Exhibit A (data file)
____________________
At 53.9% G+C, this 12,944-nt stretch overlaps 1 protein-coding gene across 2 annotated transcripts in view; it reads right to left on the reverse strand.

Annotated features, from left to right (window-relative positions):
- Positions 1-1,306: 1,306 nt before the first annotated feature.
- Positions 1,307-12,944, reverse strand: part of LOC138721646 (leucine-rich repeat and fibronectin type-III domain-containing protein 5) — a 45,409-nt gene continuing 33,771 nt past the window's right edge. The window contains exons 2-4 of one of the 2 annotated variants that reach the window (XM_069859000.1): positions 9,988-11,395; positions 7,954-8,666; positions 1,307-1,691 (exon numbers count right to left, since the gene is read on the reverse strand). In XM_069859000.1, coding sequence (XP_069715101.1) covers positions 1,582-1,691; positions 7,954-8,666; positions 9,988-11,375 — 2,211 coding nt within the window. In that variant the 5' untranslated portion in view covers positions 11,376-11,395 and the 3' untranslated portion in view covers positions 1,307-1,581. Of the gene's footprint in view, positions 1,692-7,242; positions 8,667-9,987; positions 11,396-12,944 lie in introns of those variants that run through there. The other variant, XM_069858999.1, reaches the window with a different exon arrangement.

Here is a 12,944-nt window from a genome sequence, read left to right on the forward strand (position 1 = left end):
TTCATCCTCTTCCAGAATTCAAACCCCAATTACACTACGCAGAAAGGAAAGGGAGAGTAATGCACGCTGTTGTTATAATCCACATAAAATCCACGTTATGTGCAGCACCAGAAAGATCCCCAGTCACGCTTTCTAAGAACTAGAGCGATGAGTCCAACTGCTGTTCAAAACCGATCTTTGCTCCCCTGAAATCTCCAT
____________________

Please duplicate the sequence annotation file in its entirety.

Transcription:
At 53.9% G+C, this 12,944-nt stretch overlaps 1 protein-coding gene across 2 annotated transcripts in view; it reads right to left on the reverse strand.

Annotated features, from left to right (window-relative positions):
- Positions 1-1,306: 1,306 nt before the first annotated feature.
- Positions 1,307-12,944, reverse strand: part of LOC138721646 (leucine-rich repeat and fibronectin type-III domain-containing protein 5) — a 45,409-nt gene continuing 33,771 nt past the window's right edge. The window contains exons 2-4 of one of the 2 annotated variants that reach the window (XM_069859000.1): positions 9,988-11,395; positions 7,954-8,666; positions 1,307-1,691 (exon numbers count right to left, since the gene is read on the reverse strand). In XM_069859000.1, coding sequence (XP_069715101.1) covers positions 1,582-1,691; positions 7,954-8,666; positions 9,988-11,375 — 2,211 coding nt within the window. In that variant the 5' untranslated portion in view covers positions 11,376-11,395 and the 3' untranslated portion in view covers positions 1,307-1,581. Of the gene's footprint in view, positions 1,692-7,242; positions 8,667-9,987; positions 11,396-12,944 lie in introns of those variants that run through there. The other variant, XM_069858999.1, reaches the window with a different exon arrangement.

Here is a 12,944-nt window from a genome sequence, read left to right on the forward strand (position 1 = left end):
TTCATCCTCTTCCAGAATTCAAACCCCAATTACACTACGCAGAAAGGAAAGGGAGAGTAATGCACGCTGTTGTTATAATCCACATAAAATCCACGTTATGTGCAGCACCAGAAAGATCCCCAGTCACGCTTTCTAAGAACTAGAGCGATGAGTCCAACTGCTGTTCAAAACCGATCTTTGCTCCCCTGAAATCTCCAT